By Joseph Hedger
In the wake of the teacher shortages and mental health stressors that schools across the country have experienced, a few state boards of education in 2022 directed federal relief funding toward retaining effective school principals and better preparing aspiring ones to meet the challenges of pandemic recovery. As of September 2022, states had dedicated $1.4 billion in Elementary and Secondary School Emergency Relief (ESSER) funds to educator workforce initiatives and $480 million specifically to programs targeting school leaders.
Linda Darling-Hammond and colleagues outline the scope of the challenge for school districts and states in a recent Wallace Foundation report. “Few principals have had access to the kinds of comprehensive programs or learning structures that support their success, and access is variable across states due to differences in policies and available resources,” they write. “There is much that states and districts can do to foster and support high-quality principal learning.”
According to the authors, high-quality principal preservice preparation programs exhibit rigorous recruitment of candidates, close school district–university partnerships, cohort groupings, mentor- and coach-guided learning experiences, and a focus on positive school culture and meeting diverse needs.
Illinois, which has for many years required field-based experiences for principals, reinvigorated its efforts in April 2022 with a $1.2 million set-aside in federal ESSER funds to relaunch a principal mentoring program. The program matches first-year principals with veteran principals using a network of state-selected regional providers.
North Carolina took steps in 2022 to retain existing principals. Superintendent of Public Instruction Catherine Truitt unveiled a plan in August to use ESSER III funds to compensate principals who would have been hurt by a state budget provision that calculated their salaries based solely on student performance during the 2021–22 school year. Due to COVID, some historically high-performing principals would have lost as much as $18,000 in salary under the provision. In January 2023, the state board voted in favor of using $4.5 million to compensate the affected principals.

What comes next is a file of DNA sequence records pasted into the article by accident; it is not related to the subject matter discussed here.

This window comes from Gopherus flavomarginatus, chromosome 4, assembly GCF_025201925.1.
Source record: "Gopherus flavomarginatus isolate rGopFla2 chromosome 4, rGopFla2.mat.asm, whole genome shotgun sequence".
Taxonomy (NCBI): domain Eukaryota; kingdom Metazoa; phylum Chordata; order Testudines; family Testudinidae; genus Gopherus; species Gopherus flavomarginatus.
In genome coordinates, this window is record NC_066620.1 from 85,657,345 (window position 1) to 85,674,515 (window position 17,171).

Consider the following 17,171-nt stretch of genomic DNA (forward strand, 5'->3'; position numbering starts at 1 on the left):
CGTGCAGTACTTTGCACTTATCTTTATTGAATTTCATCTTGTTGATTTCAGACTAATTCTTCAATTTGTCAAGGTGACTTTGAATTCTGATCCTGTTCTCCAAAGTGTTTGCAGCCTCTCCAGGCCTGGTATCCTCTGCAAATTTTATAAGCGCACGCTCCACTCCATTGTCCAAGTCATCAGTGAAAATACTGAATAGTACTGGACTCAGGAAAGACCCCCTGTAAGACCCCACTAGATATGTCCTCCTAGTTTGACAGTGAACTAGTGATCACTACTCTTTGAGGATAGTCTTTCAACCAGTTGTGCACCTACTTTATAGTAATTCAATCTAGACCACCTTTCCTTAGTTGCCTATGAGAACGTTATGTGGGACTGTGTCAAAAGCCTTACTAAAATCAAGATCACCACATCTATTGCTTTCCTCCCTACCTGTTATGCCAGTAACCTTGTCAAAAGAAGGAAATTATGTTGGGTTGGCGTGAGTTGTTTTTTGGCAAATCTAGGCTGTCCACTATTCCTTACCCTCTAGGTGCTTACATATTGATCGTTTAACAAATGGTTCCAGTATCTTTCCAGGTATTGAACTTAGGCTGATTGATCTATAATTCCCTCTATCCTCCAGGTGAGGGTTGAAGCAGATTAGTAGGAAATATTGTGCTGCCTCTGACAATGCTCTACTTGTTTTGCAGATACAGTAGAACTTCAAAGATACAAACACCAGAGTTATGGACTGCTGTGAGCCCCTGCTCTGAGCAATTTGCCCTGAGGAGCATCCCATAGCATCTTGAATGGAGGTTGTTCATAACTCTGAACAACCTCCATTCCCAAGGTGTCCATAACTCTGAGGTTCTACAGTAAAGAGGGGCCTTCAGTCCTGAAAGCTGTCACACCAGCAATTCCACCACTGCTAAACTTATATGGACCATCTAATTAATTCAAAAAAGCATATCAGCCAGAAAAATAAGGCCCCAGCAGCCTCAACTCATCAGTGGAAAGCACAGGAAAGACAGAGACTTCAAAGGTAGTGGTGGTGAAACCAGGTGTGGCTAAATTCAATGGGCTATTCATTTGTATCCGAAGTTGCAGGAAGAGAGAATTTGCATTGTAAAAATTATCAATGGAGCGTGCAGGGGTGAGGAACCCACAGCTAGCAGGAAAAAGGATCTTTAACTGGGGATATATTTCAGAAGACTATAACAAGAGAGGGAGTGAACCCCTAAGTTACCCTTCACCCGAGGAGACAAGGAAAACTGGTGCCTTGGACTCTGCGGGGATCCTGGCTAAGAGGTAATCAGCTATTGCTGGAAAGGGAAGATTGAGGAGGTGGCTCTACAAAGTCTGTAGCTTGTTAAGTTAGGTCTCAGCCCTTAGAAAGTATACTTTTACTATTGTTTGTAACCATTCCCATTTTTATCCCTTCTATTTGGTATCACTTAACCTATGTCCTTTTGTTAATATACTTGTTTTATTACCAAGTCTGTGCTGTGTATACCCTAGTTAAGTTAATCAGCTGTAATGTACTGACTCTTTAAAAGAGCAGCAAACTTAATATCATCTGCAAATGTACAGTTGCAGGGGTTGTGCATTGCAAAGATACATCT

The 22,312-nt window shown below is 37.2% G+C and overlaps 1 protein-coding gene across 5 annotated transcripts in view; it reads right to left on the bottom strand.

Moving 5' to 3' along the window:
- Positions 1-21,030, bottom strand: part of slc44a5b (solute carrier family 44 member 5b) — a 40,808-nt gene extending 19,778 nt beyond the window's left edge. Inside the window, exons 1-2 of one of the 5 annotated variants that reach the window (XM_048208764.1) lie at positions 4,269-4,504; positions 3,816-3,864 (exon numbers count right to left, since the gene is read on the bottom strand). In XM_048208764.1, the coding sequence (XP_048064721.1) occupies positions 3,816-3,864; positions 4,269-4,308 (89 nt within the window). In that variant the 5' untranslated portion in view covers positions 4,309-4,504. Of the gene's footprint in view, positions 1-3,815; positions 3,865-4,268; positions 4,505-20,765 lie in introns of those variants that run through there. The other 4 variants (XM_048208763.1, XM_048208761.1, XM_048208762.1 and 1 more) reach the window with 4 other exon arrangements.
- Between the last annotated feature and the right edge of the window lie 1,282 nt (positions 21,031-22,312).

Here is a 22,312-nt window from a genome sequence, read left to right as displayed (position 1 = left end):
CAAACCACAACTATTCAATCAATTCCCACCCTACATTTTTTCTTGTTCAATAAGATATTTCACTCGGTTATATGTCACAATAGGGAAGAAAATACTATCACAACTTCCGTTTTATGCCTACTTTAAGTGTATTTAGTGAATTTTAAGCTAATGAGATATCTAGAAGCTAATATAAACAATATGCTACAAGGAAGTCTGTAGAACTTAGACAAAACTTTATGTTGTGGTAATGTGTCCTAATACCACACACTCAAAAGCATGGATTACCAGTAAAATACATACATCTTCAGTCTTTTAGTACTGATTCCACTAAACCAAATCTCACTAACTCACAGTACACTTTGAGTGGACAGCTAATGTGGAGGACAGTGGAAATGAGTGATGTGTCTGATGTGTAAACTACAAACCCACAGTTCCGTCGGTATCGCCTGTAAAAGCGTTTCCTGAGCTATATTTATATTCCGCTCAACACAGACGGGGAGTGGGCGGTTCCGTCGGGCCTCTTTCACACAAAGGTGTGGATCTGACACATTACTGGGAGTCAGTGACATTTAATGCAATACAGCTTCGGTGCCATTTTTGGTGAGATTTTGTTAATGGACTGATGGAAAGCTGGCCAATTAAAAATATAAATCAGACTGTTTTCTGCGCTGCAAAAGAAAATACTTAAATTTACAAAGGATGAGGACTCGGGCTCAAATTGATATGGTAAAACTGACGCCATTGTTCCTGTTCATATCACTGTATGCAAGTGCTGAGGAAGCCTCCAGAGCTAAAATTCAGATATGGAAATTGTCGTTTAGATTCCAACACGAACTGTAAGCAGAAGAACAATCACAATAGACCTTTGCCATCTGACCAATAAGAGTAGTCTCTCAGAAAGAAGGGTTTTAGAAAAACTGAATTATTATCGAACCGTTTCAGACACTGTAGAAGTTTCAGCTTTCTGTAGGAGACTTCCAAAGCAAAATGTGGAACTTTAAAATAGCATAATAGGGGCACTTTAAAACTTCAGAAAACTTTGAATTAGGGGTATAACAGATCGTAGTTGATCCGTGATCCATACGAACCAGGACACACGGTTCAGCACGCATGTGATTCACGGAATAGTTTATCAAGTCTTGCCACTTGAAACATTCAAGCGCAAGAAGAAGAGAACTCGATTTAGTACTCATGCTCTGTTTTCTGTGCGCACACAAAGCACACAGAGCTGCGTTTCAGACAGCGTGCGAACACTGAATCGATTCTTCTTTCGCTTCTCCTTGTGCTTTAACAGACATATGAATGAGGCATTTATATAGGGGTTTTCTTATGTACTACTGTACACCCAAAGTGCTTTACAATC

In October, the board also approved making a set of recommendations to the General Assembly to clarify state laws around requirements for principal candidates. The board recommended letting principal candidates submit a portfolio for review, rather than taking the state licensure exam, to prove they are ready for the job.
The Utah state board dedicated approximately $772,000 in ESSER II funding for the Utah Principal Supervisor Academy, which was launched in partnership with WestED and the University of Utah to provide free professional development for local and regional administrators to build capacity to attract, retain, and support strong principals. Regional cohort learning sessions began in October 2022.
State boards can also include goals for principal preparation and professional development in their strategic plans. At a special meeting on December 1, 2022, the Hawaii State Board of Education reviewed an early version of its new plan. One of the plan’s three priorities is ensuring that all students have high-quality teachers and all schools are led by highly qualified principals. The plan connects this goal with outcomes in recruitment and hiring practices, retention, mentoring, and personnel support systems.